Whether you’re an avid reader, aspiring writer, or somewhere in between, Seattle University’s English Department has a place for you. With courses in literature, creative writing and writing studies we prepare you to read, write and create in a powerful way, while providing you a foundation to pursue and be successful in a variety of careers.
Dive into cultural and literary inquiry as you grapple with the complex questions of justice and value that arise from a range of texts spanning various historical periods and the globe.
Great writers are strong readers: become both — with a curriculum that blends the skills of literary study with the craft of creative writing.
Through the study of different perspectives and voices in literary texts, you will develop a broad and deep understanding of a range of human experiences and expressions, so you can make a difference. With a passionate and dedicated faculty as well as several student-run organizations and study abroad opportunities, you will find both a support system and the tools to achieve your goals.
Designated a UNESCO World ity of Literature, Seattle booms with passionate readers, writers and thinkers. With a campus nestled in the heart of Capitol Hill, you are just steps away from cinemas, theaters, iconic literary sites and more. Grab coffee at a local café as you study before a poetry reading or support a local author by buying their book at Elliott Bay Book Company.
Victorian England was rife with forms of quarantine, isolation, and constraint—both physical and spatial boundaries and various forms of social control. The darker side of isolation? Institutionalization of the “mad”; racist “theories” of eugenics; venereal disease law that allowed for detention and examination of prostitutes, and more.Together we’ll read works like Anne Brontë’s Tenant of Wildfell Hall, Wilkie Collins’s The Law and the Lady, Oscar Wilde’s Picture of Dorian Grey, the memoir of nurse Mary Secole, and the poetry of Bengali writer and translator Toru Dutt to explore how Victorian literature responded to various Victorian quarantines.
Investigates various forms of the marvelous as they appeared throughout the Middle Ages. While we certainly deal with dragons, griffins, and lion-headed men, we also deal with marvelous encounters that are more intimate: the ways in which the category of the monstrous was used to define women as opposed to men; the miraculous visions and powers of saints; the interactions between the living and the dead in both "real life" and in dreams.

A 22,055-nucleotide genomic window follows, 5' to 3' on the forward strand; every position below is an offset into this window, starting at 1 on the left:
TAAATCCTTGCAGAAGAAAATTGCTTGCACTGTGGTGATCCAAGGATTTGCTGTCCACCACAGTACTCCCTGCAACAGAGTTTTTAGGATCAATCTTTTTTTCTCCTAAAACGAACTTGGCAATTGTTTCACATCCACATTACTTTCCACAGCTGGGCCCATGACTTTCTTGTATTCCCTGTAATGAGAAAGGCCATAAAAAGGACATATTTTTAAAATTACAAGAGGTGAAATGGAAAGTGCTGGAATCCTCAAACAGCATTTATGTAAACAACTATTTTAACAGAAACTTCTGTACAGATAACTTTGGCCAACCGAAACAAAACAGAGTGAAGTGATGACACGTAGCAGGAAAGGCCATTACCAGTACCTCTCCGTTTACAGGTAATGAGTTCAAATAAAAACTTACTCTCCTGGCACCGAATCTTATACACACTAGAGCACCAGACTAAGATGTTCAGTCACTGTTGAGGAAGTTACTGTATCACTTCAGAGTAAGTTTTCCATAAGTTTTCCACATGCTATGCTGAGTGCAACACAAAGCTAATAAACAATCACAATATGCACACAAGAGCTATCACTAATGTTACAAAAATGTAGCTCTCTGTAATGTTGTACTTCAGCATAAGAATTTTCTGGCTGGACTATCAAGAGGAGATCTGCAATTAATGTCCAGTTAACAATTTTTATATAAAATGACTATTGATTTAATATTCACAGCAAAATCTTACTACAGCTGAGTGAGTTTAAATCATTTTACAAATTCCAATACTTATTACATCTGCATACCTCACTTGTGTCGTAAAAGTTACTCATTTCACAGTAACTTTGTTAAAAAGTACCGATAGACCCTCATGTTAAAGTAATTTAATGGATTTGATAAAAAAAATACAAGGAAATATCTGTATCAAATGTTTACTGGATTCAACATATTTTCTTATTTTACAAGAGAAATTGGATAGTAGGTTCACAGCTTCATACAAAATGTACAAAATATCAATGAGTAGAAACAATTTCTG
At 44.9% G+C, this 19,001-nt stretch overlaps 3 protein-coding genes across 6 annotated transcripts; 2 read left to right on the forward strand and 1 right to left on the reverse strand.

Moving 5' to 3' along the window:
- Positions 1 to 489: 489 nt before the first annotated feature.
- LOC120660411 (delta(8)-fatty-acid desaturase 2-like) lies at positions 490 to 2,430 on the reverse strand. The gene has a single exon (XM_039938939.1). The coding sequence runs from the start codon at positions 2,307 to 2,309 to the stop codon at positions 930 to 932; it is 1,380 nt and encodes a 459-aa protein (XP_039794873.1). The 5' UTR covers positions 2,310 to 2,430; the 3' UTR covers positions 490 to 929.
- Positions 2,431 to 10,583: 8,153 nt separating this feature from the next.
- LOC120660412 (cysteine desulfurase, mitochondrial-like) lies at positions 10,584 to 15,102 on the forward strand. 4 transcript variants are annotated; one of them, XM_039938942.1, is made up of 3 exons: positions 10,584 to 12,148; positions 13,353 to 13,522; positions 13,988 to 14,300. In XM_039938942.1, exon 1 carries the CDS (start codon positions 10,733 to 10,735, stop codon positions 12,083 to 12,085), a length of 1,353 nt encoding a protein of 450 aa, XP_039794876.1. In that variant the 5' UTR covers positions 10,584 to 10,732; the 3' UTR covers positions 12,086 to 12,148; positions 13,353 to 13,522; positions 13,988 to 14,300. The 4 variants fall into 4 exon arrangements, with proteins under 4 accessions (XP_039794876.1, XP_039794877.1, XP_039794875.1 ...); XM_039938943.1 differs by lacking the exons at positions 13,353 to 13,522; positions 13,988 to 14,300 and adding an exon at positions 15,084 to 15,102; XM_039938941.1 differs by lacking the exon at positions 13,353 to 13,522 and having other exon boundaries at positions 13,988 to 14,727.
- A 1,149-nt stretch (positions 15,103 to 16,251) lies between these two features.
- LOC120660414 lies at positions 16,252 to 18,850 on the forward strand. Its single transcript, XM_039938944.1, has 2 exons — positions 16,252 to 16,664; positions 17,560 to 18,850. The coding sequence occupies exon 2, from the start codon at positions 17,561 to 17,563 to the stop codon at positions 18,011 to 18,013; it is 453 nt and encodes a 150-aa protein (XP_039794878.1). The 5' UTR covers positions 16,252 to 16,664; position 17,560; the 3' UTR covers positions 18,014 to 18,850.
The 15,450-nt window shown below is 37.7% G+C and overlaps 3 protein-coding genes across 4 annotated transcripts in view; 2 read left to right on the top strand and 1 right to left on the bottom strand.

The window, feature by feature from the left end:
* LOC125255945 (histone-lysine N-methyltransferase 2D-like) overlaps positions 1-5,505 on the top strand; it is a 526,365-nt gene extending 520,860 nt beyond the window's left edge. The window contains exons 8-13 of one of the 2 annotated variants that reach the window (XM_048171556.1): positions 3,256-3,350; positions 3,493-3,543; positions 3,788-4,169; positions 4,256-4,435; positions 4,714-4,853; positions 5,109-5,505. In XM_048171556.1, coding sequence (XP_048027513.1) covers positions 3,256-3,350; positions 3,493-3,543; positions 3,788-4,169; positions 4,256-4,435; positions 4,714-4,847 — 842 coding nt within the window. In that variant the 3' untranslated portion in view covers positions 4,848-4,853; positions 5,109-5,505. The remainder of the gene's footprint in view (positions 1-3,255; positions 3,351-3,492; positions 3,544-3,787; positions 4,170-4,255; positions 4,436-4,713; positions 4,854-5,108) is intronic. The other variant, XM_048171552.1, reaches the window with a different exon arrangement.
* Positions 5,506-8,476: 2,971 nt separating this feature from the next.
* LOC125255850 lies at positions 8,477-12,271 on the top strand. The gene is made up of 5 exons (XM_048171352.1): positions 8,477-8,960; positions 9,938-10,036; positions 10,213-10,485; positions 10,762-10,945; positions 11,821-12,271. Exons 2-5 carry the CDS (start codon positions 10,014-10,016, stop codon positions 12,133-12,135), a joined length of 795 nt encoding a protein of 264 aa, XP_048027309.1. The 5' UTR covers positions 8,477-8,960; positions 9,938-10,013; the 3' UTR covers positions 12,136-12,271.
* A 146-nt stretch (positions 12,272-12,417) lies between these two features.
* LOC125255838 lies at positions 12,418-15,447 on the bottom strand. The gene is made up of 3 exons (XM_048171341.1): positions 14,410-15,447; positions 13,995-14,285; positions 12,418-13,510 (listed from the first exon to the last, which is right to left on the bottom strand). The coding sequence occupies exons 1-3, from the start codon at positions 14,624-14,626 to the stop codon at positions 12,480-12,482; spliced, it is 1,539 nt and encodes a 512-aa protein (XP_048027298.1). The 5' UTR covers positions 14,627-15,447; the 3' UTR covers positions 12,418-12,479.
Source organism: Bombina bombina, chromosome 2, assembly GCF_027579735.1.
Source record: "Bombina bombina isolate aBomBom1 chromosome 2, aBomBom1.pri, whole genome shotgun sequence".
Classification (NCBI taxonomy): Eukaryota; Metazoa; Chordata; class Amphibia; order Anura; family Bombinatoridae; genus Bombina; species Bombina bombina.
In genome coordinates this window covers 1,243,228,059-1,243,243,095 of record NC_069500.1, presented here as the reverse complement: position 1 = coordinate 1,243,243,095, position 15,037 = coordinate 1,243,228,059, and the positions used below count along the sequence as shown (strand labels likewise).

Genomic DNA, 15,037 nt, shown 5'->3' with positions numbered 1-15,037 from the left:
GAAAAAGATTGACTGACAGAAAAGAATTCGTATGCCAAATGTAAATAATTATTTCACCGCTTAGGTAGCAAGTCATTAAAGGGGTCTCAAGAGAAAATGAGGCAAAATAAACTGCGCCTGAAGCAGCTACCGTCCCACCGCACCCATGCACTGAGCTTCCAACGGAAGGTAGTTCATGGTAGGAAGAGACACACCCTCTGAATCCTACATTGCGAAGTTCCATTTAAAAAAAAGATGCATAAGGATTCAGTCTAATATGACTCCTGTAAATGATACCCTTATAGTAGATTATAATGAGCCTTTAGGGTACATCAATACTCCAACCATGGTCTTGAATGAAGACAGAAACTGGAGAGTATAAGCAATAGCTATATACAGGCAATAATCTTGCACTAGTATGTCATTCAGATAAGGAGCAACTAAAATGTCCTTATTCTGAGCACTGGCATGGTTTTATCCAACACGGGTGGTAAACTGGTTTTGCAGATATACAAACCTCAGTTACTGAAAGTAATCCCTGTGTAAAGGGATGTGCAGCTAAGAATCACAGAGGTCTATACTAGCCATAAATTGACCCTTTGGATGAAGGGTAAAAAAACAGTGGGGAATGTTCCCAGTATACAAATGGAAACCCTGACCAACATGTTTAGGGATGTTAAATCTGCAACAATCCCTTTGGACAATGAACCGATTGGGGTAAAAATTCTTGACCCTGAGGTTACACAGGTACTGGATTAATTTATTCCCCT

This course focuses on literary works from contemporary India to explore such topics as the emergence of English language writing in India, the formation of a postcolonial nation, shifting borders and boundaries, questions of socio-economic inequities, and globalization. We will study the history of English fiction in India within the context of political and social history and pay particular attention to questions of gender, religion, caste and class.
Writing effective fiction is about more than developing stories: It’s about creating a proxy for life. The challenge is, life slips around; it’s not easy to pin down. Becoming a fiction writer, then, means learning to encounter the ways that life contradicts itself. Moreover, it means learning to consider your audience carefully, as stories work best when both reader and writer can agree on a particular imagined view of the world.
Meet your peers, develop your writing (creative and academic) as well as editing and/or research skills, or help other students develop their own.
Established in 1958, we annually publish the best literary and visual art of the Seattle U community. Students can submit work, join the staff, or volunteer. Copies are available in the English Dept.
Developed to highlight undergraduate research, Seattle University Undergraduate Research Journal publishes peer-reviewed student work, offering editorial apprenticeships in a credit-bearing program.
Appointed Theiline Pigott McCone Chair 2020-22
On Dec. 11, 2-4 pm EST/11am-1 pm PT, Dr. Sean McDowell will be presenting at a free webinar called “Teaching Donne in Emergent Occasions.”
Learn about our 2019-2020 Visiting Writers.
For English and Literature
English and Literature